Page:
Wazzup!
How do I get around proving (by an indirect argument) that a continuos mapping f: X -> Y between metric-spaces (X,d_X) and (Y,d_y) is uniformly continuous in every sequentially compact subset K of X.
My suggestion is to suppose that $\displaystyle f$ is not uniformly continuous. Then, there exists $\displaystyle \varepsilon> 0$ such that for every $\displaystyle \delta>0$ there exist $\displaystyle x,y\in X$ such that $\displaystyle d(x,y)<\delta$ but $\displaystyle d(f(x),f(y))\geq \varepsilon$.
Try to construct a sequence that behaves badly. Keep in mind that the space is sequentially compact.
You first need to construct some kind of sequence out of the failure of uniform continuity. For example, for $\displaystyle \delta=1$ we can find points $\displaystyle x_1,y_1\in X$ such that $\displaystyle d(x_1,y_1)<1$ but $\displaystyle d(f(x_1),f(y_1))\geq \varepsilon$. For $\displaystyle \delta=1/2$, we can find $\displaystyle x_2,y_2\in X$ such that $\displaystyle d(x_2,y_2)<1/2$ but $\displaystyle d(f(x_2),f(y_2))\geq \varepsilon$. Continuing the process, we can find $\displaystyle \delta=1/n$ such that $\displaystyle d(x_n,y_n)<1/n$ but $\displaystyle d(f(x_n),f(y_n))\geq \varepsilon$.
This gives you two sequences $\displaystyle \{x_n\}$ and $\displaystyle \{y_n\}$ such that $\displaystyle d(x_n,y_n)<1/n$ and $\displaystyle d(f(x_n),f(y_n))\geq \varepsilon$ for every $\displaystyle n$. Use sequential compactness here to relate them to the continuity of $\displaystyle f$.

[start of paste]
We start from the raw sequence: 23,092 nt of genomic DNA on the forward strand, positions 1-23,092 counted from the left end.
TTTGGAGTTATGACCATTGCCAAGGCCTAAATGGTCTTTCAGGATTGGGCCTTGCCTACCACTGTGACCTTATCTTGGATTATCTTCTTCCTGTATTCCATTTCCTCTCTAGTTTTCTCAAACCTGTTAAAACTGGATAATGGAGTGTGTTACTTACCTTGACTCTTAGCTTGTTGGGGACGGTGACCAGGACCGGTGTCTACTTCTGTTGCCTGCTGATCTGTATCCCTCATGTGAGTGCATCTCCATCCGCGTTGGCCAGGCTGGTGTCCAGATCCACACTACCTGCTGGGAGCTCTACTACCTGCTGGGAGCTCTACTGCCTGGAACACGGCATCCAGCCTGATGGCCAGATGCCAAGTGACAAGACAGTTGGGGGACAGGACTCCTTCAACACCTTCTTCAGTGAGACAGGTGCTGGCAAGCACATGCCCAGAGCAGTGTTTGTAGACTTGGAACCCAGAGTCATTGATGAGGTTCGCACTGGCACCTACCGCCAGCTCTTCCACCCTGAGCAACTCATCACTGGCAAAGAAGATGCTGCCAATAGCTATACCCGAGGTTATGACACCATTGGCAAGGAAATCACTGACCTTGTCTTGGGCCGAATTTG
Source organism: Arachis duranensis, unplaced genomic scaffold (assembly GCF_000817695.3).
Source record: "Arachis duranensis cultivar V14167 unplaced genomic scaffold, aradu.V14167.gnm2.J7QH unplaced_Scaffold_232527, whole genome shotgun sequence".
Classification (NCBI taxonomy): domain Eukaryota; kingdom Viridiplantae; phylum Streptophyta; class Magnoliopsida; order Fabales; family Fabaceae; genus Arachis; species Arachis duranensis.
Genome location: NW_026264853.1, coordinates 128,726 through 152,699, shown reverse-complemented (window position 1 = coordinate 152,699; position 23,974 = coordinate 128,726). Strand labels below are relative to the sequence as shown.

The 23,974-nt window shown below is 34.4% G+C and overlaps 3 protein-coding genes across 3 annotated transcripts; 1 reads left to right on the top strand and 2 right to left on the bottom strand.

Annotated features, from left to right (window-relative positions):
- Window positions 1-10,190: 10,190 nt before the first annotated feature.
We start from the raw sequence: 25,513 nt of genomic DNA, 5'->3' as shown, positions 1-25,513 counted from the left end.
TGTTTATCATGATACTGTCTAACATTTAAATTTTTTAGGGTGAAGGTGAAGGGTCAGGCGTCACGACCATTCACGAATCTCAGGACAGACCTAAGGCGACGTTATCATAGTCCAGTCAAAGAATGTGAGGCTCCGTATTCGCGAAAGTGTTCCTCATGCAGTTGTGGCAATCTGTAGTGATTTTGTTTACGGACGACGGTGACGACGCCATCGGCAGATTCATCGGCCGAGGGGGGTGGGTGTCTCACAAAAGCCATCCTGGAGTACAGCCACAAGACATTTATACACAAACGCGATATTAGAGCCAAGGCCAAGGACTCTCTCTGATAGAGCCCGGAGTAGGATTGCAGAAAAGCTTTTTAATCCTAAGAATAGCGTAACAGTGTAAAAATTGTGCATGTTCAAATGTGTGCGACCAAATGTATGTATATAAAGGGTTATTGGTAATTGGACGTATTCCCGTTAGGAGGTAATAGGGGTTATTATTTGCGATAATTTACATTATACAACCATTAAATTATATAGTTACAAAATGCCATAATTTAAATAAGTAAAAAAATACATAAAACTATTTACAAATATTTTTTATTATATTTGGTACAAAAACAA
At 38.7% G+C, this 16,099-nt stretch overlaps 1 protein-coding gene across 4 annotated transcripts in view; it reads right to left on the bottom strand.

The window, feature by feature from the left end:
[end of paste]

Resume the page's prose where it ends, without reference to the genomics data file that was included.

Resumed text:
Note: This is more high-powered for than roninpro's suggestion. If it's gobbeldygook to you just ignore it.
It's trivial that for metric spaces sequential compactness and compactness are synonymous. So, let $\displaystyle \varepsilon>0$ be arbitrary and cover $\displaystyle f(K)$ with the open balls $\displaystyle \left\{B_{\varepsilon}(f(x))\right\}_{x\in K}$. Clearly then we have that $\displaystyle \left\{f^{-1}\left(B_{\varepsilon}(f(x))\right)\right\}_{x\in K}$ is an open cover for $\displaystyle K$. Then, since $\displaystyle K$ is compact we know that the open cover $\displaystyle \left\{f^{-1}\left(B_{\varepsilon}\left(f(x)\right)\right)\ri ght\}_{x\in K}$ admits a Lebesgue number $\displaystyle \delta$. Note then that if $\displaystyle d_X(x,y)<\delta$ then we have that $\displaystyle \text{diam}\{x,y\}<\delta$ (this last part was pedantic, but just in case) and so by definition we have there is some $\displaystyle f^{-1}\left(B_{\varepsilon}(f(x_0))\right)$ such that $\displaystyle x,y\in f^{-1}\left(B_{\varepsilon}(f(x_0))\right)$ and so $\displaystyle f(x),f(y)\in B_{\varepsilon}(f(x))$ and thus $\displaystyle d_Y(f(x),f(y))<2\varepsilon$.